Eric Charry, Wesleyan University

For the first time in its 65-year history the Grammy Awards in the US has introduced an African category, Best African Music Performance, which recognises the song of the year.

The Grammys is the most prestigious award in the largest music industry in the world. Its focus has always been US music styles in categories like pop, R&B, rap, country, jazz and classical.

As musical styles from abroad (or in Spanish) have moved into the US commercial market, the Grammy Foundation has tried to recognise them – beyond the generic “folk music” category it first used to put them in. So categories were established like Latin, Mexican, reggae, world music and global music.

Now Africa has its own best song category, the first continent with this distinction. This is clearly a nod to the growing popularity of African music in the US – notably Afrobeats from Nigeria.

Few African artists received Grammy nominations until 1992, when the Best World Music Album category was added. A diverse range of African music came to dominate this category. But “world music” was criticised for being outmoded. The award was renamed Best Global Music Album in 2021. The reasons given included:

The change symbolises a departure from the connotations of colonialism, folk and ‘non-American’.

The new name came with a shift in which music received nominations. “World music” tended to recognise regional music styles released on small independent labels. “Global music” was seemingly more focused on more commercial music that was also reaching the US charts. It tended to reward Afrobeats and other popular electronic dance music that took creative cues from the US.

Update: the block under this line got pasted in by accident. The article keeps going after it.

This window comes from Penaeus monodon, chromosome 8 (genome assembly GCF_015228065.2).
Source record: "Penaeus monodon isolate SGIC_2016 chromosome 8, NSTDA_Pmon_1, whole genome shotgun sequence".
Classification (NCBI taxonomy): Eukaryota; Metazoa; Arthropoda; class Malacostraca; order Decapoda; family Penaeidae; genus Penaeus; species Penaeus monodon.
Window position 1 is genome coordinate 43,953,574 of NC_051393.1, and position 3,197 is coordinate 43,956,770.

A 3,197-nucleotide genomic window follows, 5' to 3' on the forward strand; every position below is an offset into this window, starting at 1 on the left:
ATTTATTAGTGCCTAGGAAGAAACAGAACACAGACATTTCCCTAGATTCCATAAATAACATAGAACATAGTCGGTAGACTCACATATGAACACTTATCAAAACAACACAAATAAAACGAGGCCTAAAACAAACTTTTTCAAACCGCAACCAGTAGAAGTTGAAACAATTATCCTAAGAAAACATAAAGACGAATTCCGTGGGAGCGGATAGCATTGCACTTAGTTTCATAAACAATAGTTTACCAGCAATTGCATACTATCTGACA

How music represents and expresses identity and cultural authenticity has been a key issue in my research as an ethnomusicologist. Certainly, generational shifts happen and interests in some deeply rooted traditions may fade in favour of new global currents. But still, I have mixed reactions to the new award. The economic boon that the Grammys brings to the African music industry could be significant. But at what cost to its diversity of offerings?

The Grammys claims to recognise excellence. But it also celebrates US cultural imperialism and commercial success – a track record evident in its history.

This first batch of best performance nominees provides further clues that US record conglomerates are strongly shaping Grammy recognition.

Africa at the Grammys

The first Grammy Awards ceremony was in 1959, the same year South African star Miriam Makeba first toured the US.

In 1960 the Best Folk Performance category was added. This was the key. In 1961 Makeba received three nominations (new artist, female vocalist and folk). She was the first African artist nominated and it happened again in 1964 and 1965. Folk was the only category that could accommodate singing like hers – in South African languages with acoustic string instruments and hand percussion.

In 1966 Makeba won her only Grammy. It was in the folk category. She had two albums in the running: Makeba Sings and the winner, An Evening with Belafonte/Makeba.

Harry Belafonte was a well-established US singer and film star. His early sponsorship was essential. This would be a recurring theme, from Paul Simon and Ladysmith Black Mambazo to Peter Gabriel and Youssou N’Dour to Drake and Wizkid to Beyoncé and the predominantly Nigerian artists on her 2019 Lion King album. Burna Boy, who appeared on it, received his first Grammy nomination the following year.

On the charts

Makeba was also the first African artist to break into the upper reaches of the US Billboard charts (Pata Pata reached number 12 in 1967). She was followed by South African Hugh Masekela’s Grazing in the Grass (first spot in 1968) and Cameroonian Manu Dibango’s Soul Makossa (35th in 1973). Then a long drought.